With the Academy Awards tonight, there will be much talk of Hollywood's diversity problem, with much focus on the lack of black actors among the nominees. But in addition to the Academy's suggested racism is Hollywood's continued homophobia. Both the Advocate and Towleroad look at the continued problem and point fingers at the system itself. First, excerpts from The Advocate:
After the Academy of Motion Picture Arts and Sciences released the nominees for its 2016 Academy Awards, outrage followed. For the second year in a row, nominees in the four top acting categories (for best actor, actress, supporting actor, and supporting actress) are all white.
Charges of persistent racism spread like wildfire on social media in the #OscarsSoWhitecampaign. Jada Pinkett Smith, Spike Lee, and several other prominent people of color in the film and television industry vowed to boycott Sunday's Oscars ceremony at the Dolby Theatre in Los Angeles.
“These are all legitimate complaints,” says the Oscar-nominated actor Ian McKellen of the accusations of bigotry in Hollywood. McKellen suggests that actors of color aren't the only ones shut out of top honors. No openly gay man — including McKellen himself, twice nominated for an Academy Award, and one of our generation’s most impressive openly gay actors — has ever won an Oscar in the acting categories either.
Commentators have taken Eddie Redmayne to task for playing a transgender woman in The Danish Girl. Redmayne, the film’s star, is a cisgender (nontrans), straight, white, British, Eton-educated actor who last year won a Best Actor Oscar for The Theory of Everything. For me, attacks against Redmayne seem similar to criticism of the Emmy-nominated transgender actress and advocate Laverne Cox for accepting the role of Dr. Frank-N-Furter in the upcoming television restaging of The Rocky Horror Picture Show.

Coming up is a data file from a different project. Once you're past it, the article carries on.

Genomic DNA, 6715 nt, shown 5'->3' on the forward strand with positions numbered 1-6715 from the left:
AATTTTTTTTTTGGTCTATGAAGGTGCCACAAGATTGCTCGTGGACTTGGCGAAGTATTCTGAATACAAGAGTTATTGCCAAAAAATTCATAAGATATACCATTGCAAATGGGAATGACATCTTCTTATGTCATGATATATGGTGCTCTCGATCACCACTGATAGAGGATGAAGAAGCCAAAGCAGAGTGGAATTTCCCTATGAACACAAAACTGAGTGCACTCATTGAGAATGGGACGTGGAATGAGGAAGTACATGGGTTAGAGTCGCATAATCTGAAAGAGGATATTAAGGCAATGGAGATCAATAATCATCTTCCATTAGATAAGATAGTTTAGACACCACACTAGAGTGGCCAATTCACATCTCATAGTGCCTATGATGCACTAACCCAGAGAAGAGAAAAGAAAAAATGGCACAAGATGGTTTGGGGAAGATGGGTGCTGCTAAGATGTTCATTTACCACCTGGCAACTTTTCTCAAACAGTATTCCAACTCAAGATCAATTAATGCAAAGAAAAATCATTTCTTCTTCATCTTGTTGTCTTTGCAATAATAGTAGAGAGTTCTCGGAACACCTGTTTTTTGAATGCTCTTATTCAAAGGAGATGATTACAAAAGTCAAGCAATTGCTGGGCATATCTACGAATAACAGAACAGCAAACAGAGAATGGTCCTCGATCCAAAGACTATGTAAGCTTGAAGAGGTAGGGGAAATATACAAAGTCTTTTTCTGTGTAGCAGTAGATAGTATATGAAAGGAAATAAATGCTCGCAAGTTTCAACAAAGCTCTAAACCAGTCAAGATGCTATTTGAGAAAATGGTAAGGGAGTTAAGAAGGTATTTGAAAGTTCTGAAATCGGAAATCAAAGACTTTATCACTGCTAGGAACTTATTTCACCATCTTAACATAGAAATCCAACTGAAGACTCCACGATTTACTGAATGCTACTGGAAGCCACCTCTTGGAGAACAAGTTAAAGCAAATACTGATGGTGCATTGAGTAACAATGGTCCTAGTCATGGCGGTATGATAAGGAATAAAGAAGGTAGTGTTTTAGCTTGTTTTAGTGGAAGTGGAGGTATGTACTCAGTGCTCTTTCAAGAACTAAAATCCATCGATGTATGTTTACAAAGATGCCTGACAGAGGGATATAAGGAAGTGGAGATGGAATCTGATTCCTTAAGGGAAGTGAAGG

Advocacy and education can change the hearts and minds of liberals and conservatives alike. But, some will still hate certain kinds of marginalized people no matter what we say or do. That's why we need legal protections for all of us, even those that appear (often mistakenly) to lack the respectablity of the "model minorities." Moreover, all gender-variant people deserve protections, regardless of our identity and our expression — whether we're medically transitioning or cross-dressing.
But, the attention paid to individual performers obscures the root of the issue. Just as I said in 1993, it's the system that's the real problem. The New York Times recently unpacked the considerable impediments to changing the Academy's system of voting and membership. Despite the influence of its (relatively new) black female president, Cheryl Boone Isaacs, and the advocacy of Phil Alden Robinson, a progressive white director who serves as the Academy’s secretary, the organization’s bylaws pointedly prevent changes to many of its voting procedures and membership rules.